Chandler Hull drove the #94 BimmerWorld Racing M4 GT3 in the Fanatec GT World Challenge America Pro-Am class this year with Bill Auberlen. Though he is relatively new to racing, Hull has come on strong over the last few years and had a very successful season with Auberlen, getting on the podium nine times in thirteen races, including a big class win in the season finale Indy 8-Hour along with Auberlen and Richard Heistand. Hull has raced so much over the last few years that he celebrated his 100th race with BMW at the Sebring race in September and he’s getting better with every race.
BimmerLife: How did you get into racing?
Chandler Hull: I took my street car to a track day when my parents were out of town, about six years ago. I did track days for about eighteen months, and then a mutual friend with James Clay and I introduced us. I bought a Spec E46 and did that for a year, then moved up to TC (TC America in SRO with an M240i Racing) and did that for two years, and in the second year of that I also did a joint program in an M4 GT4, with Classic BMW (now Fast Track Racing). Last year was GT4 with BimmerWorld and a few races in DTM Trophy, the 24H Series with ST Racing and seven of the VLN races at the Nürburgring with Jon Miller and Walkenhorst Motorsport. I also did my first race last year in a GT3 car (M6 GT3) with Walkenhorst in the Asian Le Mans Series. It’s been a steep climb, but I have some pretty good people around helping me.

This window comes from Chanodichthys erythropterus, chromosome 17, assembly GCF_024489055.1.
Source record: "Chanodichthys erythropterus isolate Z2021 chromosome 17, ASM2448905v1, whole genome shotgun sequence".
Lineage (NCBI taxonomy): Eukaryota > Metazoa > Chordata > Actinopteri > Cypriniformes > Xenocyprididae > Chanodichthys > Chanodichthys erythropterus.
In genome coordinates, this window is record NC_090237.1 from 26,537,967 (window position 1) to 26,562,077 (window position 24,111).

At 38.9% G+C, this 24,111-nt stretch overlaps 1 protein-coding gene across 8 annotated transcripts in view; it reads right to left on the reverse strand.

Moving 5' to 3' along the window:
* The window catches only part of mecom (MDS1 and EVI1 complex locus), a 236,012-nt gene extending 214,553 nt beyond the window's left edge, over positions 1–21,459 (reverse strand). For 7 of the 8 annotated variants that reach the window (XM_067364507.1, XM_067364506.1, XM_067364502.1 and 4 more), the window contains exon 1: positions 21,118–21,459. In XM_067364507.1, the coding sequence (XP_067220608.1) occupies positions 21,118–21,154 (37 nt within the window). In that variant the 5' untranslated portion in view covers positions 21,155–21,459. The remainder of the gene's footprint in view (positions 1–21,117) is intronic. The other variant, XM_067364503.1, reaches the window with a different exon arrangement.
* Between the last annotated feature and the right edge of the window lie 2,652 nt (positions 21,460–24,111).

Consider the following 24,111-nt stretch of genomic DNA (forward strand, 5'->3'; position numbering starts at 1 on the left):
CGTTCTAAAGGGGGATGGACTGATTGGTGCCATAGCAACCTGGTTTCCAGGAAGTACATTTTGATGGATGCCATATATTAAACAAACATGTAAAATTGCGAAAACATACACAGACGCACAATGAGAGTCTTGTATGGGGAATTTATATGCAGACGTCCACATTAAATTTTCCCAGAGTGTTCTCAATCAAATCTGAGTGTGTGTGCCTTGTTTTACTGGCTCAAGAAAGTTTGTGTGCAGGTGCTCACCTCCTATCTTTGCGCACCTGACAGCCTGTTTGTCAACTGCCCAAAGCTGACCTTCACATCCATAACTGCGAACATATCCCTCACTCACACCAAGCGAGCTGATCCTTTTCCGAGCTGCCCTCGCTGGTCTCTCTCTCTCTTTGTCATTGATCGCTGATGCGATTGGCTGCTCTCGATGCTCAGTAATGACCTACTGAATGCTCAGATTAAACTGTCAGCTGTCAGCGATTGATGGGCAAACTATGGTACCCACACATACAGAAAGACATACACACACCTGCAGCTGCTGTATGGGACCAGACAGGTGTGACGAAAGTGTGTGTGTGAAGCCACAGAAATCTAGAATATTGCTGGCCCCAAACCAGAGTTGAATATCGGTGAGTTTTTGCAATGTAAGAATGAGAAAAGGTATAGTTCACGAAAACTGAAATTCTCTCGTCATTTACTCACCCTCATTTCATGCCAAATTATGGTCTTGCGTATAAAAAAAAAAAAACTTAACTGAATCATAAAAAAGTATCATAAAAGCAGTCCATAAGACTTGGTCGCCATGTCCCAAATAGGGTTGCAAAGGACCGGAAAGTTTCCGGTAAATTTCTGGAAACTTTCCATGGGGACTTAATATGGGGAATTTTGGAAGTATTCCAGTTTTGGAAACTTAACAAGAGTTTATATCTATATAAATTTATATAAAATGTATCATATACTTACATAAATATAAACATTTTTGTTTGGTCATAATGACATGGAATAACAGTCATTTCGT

BL: Did the racing schools you went through and then racing in Spec E46 do a good job of preparing you for pro racing?
CH: Yeah, I did the BMW CCA Club Racing school in 2018 I think, the SCCA school and the NASA school. I then just loaded up the trailer and drove cross-country a couple times hitting everyplace I could that had a good competitive field. There was plenty of talent. I didn’t just show up and was quick. It took some work, and I earned it.
BL: What was the experience like in moving up through faster cars, from a Spec E46 to an M240i then to the M4 GT4?
CH: The Spec E46 had a five-speed manual and was a pretty potent, lightweight car. The M240i Racing was pretty heavy and still a street car with the same engine and transmission, but it was a factory-built race car so it had that coolness factor. It was significantly faster (than the Spec E46), but it drove differently with a different suspension setup and geometry. Doing TC (with M240i) and GT4 (with M4 GT4) at the same time, the GT4 car didn’t have a boosted brake pedal and it went faster, but it was relatively easy to go from one to the other. The M240i Racing would get into the ABS almost immediately and it was hard to modulate, but with the M4 GT4 being unboosted you have to hammer on the brake pedal and then you feel the ABS and just pull a little bit out and it’s actually a lot easier to modulate.
BL: Was it difficult to get used to a GT3 car after driving the M4 GT4?
CH: The acceleration difference was unbelievable. The first time I let off the pit speed limiter in the M6 GT3 it just threw my head back. It’s fast. It took a while to be able to trust the downforce, that the car was going to stick itself to the ground. It didn’t help that the first time I drove the M6 GT3 was at Dubai, and the first sector at Dubai is probably one of the fastest sectors of any track. You’re basically almost flat out through the entire section, but once you get used to the downforce, it’s a nice thing to be able to lean on.
BL: Is the M4 GT3 easier to drive fast than the M6 GT3 was?